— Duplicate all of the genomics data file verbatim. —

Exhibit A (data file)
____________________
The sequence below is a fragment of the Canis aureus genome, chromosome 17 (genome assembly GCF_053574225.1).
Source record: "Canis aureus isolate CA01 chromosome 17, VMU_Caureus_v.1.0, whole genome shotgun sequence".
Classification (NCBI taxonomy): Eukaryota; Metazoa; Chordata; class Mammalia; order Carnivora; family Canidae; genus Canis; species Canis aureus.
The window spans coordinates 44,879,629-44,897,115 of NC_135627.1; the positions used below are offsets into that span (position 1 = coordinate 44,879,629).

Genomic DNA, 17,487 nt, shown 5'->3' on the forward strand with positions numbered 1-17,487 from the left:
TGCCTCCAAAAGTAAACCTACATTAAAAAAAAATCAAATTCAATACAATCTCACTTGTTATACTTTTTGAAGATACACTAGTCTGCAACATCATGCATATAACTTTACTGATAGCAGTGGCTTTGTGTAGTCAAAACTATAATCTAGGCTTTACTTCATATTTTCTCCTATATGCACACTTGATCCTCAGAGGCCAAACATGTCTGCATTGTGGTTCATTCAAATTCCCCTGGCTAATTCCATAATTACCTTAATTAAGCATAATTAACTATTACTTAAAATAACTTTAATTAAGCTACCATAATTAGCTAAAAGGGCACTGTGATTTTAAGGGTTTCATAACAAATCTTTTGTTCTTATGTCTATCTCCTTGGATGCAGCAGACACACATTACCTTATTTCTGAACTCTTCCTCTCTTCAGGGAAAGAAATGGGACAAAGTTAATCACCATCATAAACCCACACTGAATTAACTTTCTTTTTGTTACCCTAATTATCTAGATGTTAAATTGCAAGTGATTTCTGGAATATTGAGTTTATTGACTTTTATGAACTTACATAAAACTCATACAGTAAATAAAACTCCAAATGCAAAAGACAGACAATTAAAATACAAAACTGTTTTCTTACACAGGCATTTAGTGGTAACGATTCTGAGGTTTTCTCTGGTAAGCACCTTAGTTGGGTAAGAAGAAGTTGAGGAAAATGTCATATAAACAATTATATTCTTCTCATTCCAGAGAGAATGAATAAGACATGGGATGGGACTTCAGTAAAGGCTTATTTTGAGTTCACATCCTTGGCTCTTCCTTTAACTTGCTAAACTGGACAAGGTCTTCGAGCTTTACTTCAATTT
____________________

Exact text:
The sequence below is a fragment of the Canis aureus genome, chromosome 17 (genome assembly GCF_053574225.1).
Source record: "Canis aureus isolate CA01 chromosome 17, VMU_Caureus_v.1.0, whole genome shotgun sequence".
Classification (NCBI taxonomy): Eukaryota; Metazoa; Chordata; class Mammalia; order Carnivora; family Canidae; genus Canis; species Canis aureus.
The window spans coordinates 44,879,629-44,897,115 of NC_135627.1; the positions used below are offsets into that span (position 1 = coordinate 44,879,629).

Genomic DNA, 17,487 nt, shown 5'->3' on the forward strand with positions numbered 1-17,487 from the left:
TGCCTCCAAAAGTAAACCTACATTAAAAAAAAATCAAATTCAATACAATCTCACTTGTTATACTTTTTGAAGATACACTAGTCTGCAACATCATGCATATAACTTTACTGATAGCAGTGGCTTTGTGTAGTCAAAACTATAATCTAGGCTTTACTTCATATTTTCTCCTATATGCACACTTGATCCTCAGAGGCCAAACATGTCTGCATTGTGGTTCATTCAAATTCCCCTGGCTAATTCCATAATTACCTTAATTAAGCATAATTAACTATTACTTAAAATAACTTTAATTAAGCTACCATAATTAGCTAAAAGGGCACTGTGATTTTAAGGGTTTCATAACAAATCTTTTGTTCTTATGTCTATCTCCTTGGATGCAGCAGACACACATTACCTTATTTCTGAACTCTTCCTCTCTTCAGGGAAAGAAATGGGACAAAGTTAATCACCATCATAAACCCACACTGAATTAACTTTCTTTTTGTTACCCTAATTATCTAGATGTTAAATTGCAAGTGATTTCTGGAATATTGAGTTTATTGACTTTTATGAACTTACATAAAACTCATACAGTAAATAAAACTCCAAATGCAAAAGACAGACAATTAAAATACAAAACTGTTTTCTTACACAGGCATTTAGTGGTAACGATTCTGAGGTTTTCTCTGGTAAGCACCTTAGTTGGGTAAGAAGAAGTTGAGGAAAATGTCATATAAACAATTATATTCTTCTCATTCCAGAGAGAATGAATAAGACATGGGATGGGACTTCAGTAAAGGCTTATTTTGAGTTCACATCCTTGGCTCTTCCTTTAACTTGCTAAACTGGACAAGGTCTTCGAGCTTTACTTCAATTT